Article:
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Número de publicaciónUS3519453 A
Tipo de publicaciónConcesión
Fecha de publicación7 Jul 1970
Fecha de presentación10 Abr 1967
Fecha de prioridad10 Abr 1967
Número de publicaciónUS 3519453 A, US 3519453A, US-A-3519453, US3519453 A, US3519453A
InventoresHorton H Morris, Kenneth L Turner
Cesionario originalFreeport Sulphur Co
Exportar citaBiBTeX, EndNote, RefMan
Enlaces externos: USPTO, Cesión de USPTO, Espacenet
Clay products and method of producing same
US 3519453 A
Resumen  disponible en
Imágenes(13)
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Reclamaciones  disponible en
Descripción  (El texto procesado por OCR puede contener errores)

July 7, 1970 H. H. Monms ETA!- 3,519,453

CLAY PRODUCTS AND METHOD OF PRODUCING SAME Filed April 10. 1967 v 1s Sheets-Sheet 1 95 l1] 0: Lu :1: $1; u g 2 '2 ow 5 E 2 2 E z w o\ I o w 3 .1 m Iu. 8 t g E N 2 Z w 5 g E m (D :1: 8 i- N o m r- E w 2 F rx 0 A Z o [1. w in O 0 C! a: 0 v w w u. E n: u. 3 E l 2 5 a 4 Lu LL QIWUBHLOXB OIWUBHLOGNI INVENTORS HORTON HMORRIS KENNETH L.TURNER BYg -LM ant.

July 7, 1970 I H, MORRIS ETAL 3,51QA3 CLAY PRODUCTS AND METHOD OF PRODUCING SAME ATTORNEYS Filed April 10, 19s? v 1s Sheet s-S'heet 5 OIL ABSORPING SURFACE AREA 8 o O o 8 OIL/2 CLAY "P (N2), M m (15 N co c0 1 N 2 3 o g N o w \J '2 A o1 m u.- 0 m 0 Z J z p it o 3 c Q g u. E a I? I o E 5 1 4 8 E m 8 g m 5 n: 6 m n: I 8 a 2 5 a: o m 0 I n. if E a: g 8 o m co u: g y e, a a u u. 8 a D 4 n. .1 0: Lu 0 o a. a s I a E 8 r- 4 Z 2 d a a N v 7 g I g I 8 8 'INVENTO IAS V (P' suoaam OMJ. M0139 maouad HORTON HMORRIS KENNETH L.TU-RNER Q 2 M CLAY PRODUCTS AND METHOD OF PRODUCING SAME Filed April 10, 1967 L A w. 5 R R O M H H l3 Sheets-Sheet INVENTORS HORTON H. MORRIS KENNETH L. TURNER ATTORNEYS CLAY PRODUCTS AND METHOD OF PRODUCING SAME Filed April 10. 1967 July 7, 1970 H. H. MORRIS ET AL 13 Sheets-Sheet 5 ATTORNEYS CLAY PRODUCTS AND METHOD OF PRODUCING SAME Filed April 10, 1967 L A T E S R R O M H H 13 Sheets-Sheet 6 INVENTORS HORTON HMORRIS KENNETH L. TURNER ATTORNEYS July 7, 1970 H. MORRIS ETA!- 3,519,453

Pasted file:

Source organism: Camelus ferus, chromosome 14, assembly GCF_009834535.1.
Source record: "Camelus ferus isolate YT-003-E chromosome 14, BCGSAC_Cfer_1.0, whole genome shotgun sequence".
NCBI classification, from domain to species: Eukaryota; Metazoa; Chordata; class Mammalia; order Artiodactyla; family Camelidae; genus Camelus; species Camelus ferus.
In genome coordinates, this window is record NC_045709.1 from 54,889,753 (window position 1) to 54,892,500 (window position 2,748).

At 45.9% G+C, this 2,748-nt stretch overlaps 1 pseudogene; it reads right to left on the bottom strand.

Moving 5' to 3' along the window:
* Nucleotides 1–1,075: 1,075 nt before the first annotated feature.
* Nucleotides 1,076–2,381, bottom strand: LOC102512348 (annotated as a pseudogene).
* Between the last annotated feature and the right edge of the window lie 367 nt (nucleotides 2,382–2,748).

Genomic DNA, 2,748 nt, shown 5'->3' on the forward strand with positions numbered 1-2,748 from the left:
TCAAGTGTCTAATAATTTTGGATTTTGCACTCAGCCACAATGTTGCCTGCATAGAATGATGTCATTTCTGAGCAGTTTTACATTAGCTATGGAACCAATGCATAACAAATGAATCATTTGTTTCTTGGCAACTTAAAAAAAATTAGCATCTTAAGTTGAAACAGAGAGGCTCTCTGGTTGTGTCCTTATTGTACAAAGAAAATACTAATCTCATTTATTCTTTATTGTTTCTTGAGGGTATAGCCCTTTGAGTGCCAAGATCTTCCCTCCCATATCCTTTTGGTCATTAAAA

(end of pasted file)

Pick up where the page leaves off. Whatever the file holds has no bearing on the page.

CLAY PRODUCTS AND METHOD OF PRODUCING SAME 15 Sheets-Sheet 7 Filed April 10. 1967 5321i ommmozj mno: wzo we. wmnEmEEE m 89 oow. 003 com. 8o. 08 08 o? 0 8 m m 292m MWM H mEm H952. ww wm Ow Q: CD m mm v.0 JON 1 v vzzkEowmz do MW aw \l||l| 2. Nb mwztGEm 2 .wd .0 3

KENNETH L. TURNER ATTOR N EYS CLAY rnonucws AND METHOD OF raonucma SAME Filed April 10. 1967 July 7, 1970 H. H. MORRIS ETAL 13 Sheets-Sheet 8 FIG. 9

0 2 VI A L C III D m A 5 NW N LM CA L DE D m N IT 0 M .l mu EN DU @9 m LY MG 5 C LWC AEU CNN 006 .i. O 5 0. 5 O 5 098? O 0 O 6 6 5 5 9 99888 m. w

% FILLER IN SHEET INVENTORS HORTON H.MORRIS KENNETH 1.. TURNER ATTORN EYS July 7, 1970 MORRIS ET AL CLAY PRODUCTS AND METHOD OF PRODUCING SAME I Filed April 10. 1967 13 Sheets-Sheet 9 FIG. 10

S U L P W N W Y c m m M A E N T ..l A m m L M U E A PP D L E O I ,A. M m N C M W H A E N C N U h My A m m 0 R R {NW u E |L EU M H H c s m L. a .v m 1 no a m 3 2.29m; w w m 20m 0... OUPUMEIOOV kwwIw M4025 m 13 5 4 NIPSQ 400 PLI T' QRNE S CLAY PRODUCTS AND METHOD OF Pnonucme SAME Filed April 10, '1967 July 7, 1970 H, MQRRlS ETAL 13 Sheets-Sheet 10 FIG.1I

S U L P P N Y M Y C A D L E C M D N E M M -Wu A NP L M 1 E A O D L O E l w 0 YD Mm m A C E LWH G EN. N CNU m E R .2 mm %E m E nu mu m I l C F F 5 .0 6 2 0 mo 9 9 8 9 9 8 N. 8

4 NIPS,@' 400 PLI ATTORNEYS July 7, 19.70 H. H. MORRIS ETA!- 3,519,453

CLAY PRODUCTS AND METHOD OF PRODUCING SAME Filed April 10, 1967 -13 Sheets-Sheet 11 FIG. 12

,3 I Q LIJ 3 6.8-

E. U) co 5 87% FILLER CLAY 3 l3% TiOz 8.0-

D IJJ 0 U1 5 55 8 LUMBIA COATING CLAY 5 87% COLUMBIA u: COATING CLAY 5, 5.0- 13% TiOz Z 3 2 5' COLUMBIA COATING CLAY 60 TiOz ' 50 R g FILLER CLAY 87 A COLUMBIA COATING CLAY 13% Ti0 3 4o- 1 a NEW CLAY Z 0 m 30- F l- 8 w 87% FnLuzR (1N 0 IOv 2O 3O FILLER IN vSHEET I NVENTORS HORTON H. MORRIS ATTORNEYS July 7, 1970 H. H. MORRIS ET AL 3,519,453

CLAY PRODUCTS AND METHOD OF PRODUCING I 13 Sheets-Sheet 15 Filed April 10. 1967 FIG. l4